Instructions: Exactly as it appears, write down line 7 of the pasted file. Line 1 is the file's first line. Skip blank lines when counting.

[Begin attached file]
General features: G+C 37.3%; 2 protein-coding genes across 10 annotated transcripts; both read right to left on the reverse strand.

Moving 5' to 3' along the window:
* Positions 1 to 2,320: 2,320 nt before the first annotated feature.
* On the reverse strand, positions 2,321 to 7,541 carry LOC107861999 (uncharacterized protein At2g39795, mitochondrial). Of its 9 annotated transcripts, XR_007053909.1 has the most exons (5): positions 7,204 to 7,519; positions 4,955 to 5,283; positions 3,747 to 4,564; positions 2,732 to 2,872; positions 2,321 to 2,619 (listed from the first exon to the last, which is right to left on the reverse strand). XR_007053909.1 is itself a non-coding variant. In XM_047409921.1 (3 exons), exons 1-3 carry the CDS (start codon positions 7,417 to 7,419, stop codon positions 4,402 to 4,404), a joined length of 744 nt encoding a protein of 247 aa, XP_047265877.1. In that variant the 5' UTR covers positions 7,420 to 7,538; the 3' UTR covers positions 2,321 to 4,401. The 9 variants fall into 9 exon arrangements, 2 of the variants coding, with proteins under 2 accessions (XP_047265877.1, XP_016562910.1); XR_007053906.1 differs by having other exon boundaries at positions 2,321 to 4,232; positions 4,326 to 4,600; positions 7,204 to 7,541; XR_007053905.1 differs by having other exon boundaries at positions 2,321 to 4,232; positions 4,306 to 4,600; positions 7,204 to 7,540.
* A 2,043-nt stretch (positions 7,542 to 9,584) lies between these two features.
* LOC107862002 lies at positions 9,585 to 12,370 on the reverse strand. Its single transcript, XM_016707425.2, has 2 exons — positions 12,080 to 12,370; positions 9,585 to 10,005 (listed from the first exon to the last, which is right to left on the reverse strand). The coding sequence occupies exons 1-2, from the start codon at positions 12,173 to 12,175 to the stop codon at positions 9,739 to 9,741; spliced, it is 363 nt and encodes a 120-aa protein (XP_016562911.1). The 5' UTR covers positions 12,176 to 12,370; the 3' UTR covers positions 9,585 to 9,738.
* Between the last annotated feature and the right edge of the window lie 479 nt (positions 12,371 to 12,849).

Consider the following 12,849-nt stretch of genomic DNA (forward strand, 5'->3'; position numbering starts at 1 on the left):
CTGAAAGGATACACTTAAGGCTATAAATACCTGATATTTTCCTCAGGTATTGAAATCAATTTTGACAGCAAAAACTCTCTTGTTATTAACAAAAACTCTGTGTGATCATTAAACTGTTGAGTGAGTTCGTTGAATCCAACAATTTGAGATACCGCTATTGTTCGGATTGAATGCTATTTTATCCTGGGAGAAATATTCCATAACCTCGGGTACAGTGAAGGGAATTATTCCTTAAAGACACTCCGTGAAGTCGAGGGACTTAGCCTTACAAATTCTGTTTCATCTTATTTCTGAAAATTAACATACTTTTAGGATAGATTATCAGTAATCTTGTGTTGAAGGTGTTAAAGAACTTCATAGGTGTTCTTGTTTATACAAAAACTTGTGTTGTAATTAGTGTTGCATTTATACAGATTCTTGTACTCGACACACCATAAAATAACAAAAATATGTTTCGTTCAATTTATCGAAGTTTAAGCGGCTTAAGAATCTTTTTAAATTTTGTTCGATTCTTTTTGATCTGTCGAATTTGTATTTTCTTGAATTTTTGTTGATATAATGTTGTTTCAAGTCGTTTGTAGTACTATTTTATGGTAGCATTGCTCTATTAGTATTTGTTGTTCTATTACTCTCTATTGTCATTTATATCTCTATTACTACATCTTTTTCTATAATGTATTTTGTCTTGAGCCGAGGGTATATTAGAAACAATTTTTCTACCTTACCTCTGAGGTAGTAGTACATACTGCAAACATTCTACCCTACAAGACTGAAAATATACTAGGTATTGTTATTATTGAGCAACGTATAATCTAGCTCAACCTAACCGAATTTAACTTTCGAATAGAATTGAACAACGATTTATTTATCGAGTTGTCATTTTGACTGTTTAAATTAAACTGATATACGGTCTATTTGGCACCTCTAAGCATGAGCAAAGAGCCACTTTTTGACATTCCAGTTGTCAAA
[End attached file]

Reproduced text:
* Between the last annotated feature and the right edge of the window lie 479 nt (positions 12,371 to 12,849).